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[filmscanners] RE: IV ED dynamic range... DYNAMIC RANGE!

Hi Todd,

> Well, I mean say it literally, as in DR= density range / noise,  ISO says
> Dmax - Dmin, but it does not define Dmin as density range, it
> defines it as
> Minimum density where the output signal of the luminance OECF
> appears to be unclipped. I just don't see how that is OBVIOUSLY a range.

I understand, and understanding it is a bit tricky, as I believe you've
stumbled on it too.  Their equation seems backwards, which was my confusion
with it at first, but when I worked it through, it works out fine.

The thing that is confusing, is obviously dMax is the darkest...but it's the
highest density number, and it's also the lowest energy...and the lowest
value out of the A/D converter that you're going to be able to read...that's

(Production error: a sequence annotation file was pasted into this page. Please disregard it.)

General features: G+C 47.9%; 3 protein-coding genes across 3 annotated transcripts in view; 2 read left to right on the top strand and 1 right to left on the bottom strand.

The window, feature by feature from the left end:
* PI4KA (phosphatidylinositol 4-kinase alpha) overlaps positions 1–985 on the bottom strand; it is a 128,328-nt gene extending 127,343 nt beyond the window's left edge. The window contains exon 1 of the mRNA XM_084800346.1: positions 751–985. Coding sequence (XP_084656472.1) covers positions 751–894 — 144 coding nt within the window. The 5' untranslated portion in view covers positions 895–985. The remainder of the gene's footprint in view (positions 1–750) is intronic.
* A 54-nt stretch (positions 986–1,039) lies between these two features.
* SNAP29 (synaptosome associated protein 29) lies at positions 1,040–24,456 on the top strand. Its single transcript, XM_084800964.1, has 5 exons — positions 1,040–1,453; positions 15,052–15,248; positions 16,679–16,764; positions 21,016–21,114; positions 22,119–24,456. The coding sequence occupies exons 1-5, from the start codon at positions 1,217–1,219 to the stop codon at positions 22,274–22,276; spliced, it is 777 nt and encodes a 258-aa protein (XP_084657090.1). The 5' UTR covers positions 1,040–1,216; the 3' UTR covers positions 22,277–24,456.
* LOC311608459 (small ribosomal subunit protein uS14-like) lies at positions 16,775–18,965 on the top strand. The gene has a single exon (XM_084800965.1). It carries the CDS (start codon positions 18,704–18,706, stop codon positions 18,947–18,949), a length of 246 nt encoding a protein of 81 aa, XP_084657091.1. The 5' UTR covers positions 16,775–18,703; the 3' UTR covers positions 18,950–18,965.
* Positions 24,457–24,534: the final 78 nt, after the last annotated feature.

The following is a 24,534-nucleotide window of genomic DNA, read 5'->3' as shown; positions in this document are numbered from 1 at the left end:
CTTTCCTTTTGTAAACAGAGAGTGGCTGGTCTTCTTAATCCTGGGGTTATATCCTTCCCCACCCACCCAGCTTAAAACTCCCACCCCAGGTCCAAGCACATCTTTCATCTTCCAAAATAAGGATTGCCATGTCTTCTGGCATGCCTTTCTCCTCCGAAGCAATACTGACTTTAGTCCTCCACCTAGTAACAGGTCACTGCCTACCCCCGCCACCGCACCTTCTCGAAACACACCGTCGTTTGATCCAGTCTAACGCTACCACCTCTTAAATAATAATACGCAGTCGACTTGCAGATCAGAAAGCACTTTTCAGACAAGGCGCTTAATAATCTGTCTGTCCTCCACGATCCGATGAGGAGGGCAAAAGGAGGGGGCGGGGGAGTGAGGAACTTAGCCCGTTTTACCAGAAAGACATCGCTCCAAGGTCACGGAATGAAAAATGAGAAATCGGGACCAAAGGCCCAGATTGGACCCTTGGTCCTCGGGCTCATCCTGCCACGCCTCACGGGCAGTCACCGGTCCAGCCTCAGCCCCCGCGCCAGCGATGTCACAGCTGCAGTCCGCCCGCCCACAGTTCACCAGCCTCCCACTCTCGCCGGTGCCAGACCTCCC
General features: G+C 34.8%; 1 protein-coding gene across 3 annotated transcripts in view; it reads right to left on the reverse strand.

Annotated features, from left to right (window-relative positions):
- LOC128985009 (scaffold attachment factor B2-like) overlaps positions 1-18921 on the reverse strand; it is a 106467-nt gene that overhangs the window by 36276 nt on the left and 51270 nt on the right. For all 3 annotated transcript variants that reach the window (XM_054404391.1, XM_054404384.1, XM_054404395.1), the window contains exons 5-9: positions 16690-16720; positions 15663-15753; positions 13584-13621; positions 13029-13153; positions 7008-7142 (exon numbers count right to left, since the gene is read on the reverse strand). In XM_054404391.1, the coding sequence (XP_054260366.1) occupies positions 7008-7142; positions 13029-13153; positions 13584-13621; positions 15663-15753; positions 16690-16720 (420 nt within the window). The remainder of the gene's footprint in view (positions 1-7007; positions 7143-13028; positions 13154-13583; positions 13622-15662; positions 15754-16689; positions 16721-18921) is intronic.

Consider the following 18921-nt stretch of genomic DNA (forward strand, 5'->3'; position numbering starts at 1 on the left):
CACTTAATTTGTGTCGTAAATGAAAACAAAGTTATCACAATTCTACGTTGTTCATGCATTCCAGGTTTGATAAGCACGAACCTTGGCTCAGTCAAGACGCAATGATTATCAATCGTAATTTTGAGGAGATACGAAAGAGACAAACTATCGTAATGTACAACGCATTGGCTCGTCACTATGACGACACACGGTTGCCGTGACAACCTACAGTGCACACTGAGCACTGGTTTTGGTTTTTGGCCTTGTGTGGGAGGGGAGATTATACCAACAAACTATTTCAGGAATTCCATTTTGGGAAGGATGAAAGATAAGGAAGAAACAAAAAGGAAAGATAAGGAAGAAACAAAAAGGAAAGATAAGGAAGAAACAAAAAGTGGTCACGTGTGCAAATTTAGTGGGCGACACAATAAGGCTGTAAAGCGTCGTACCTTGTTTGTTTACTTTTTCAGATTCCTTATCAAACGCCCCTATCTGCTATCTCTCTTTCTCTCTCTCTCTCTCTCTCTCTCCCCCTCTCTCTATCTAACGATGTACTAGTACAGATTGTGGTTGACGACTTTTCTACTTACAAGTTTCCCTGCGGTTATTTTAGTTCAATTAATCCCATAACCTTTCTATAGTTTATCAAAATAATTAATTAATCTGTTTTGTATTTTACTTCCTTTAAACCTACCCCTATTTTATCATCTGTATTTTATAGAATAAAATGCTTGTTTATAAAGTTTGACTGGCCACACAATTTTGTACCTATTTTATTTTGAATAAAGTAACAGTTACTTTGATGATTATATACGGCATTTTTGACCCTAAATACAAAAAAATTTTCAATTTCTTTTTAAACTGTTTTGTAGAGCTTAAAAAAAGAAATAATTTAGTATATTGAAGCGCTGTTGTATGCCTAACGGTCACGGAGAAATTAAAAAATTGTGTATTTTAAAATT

why it's the noise, as it is the lowest signal level.  dMin, same
thing...it's the lowest density number, but it's the highest energy as well
as the largest number out of the A/D converter.  The "full range" out of the
A/D will be from 0 to saturation (dMin)...so that's why I see dMin as a
range...because the scanner scans over a range, with dMin being the cap on
one end, and 0 on the other.

It appears they are assuming that the minimum output (1) of the "system" is
the same as the minimum discernable signal.  I believe that, because in the
spec, on p. 11, it says that the DR is reported relative to 1 as a ratio
value, which means you have to be able to resolve density values "to 1", so
1 is the minimum discernable signal.

This is the (and the only one) case when dynamic range equals density range,
simply because they are both log values, and both "terms" are the
same...both are a ratio of largest signal amplitude to minimum discernable
signal.  When the minimum discernable signal/noise isn't equal to the lowest
signal level, then the two aren't equal.  That does not mean they are the
same, but it means that they CAN be the same, for a specific circumstance.


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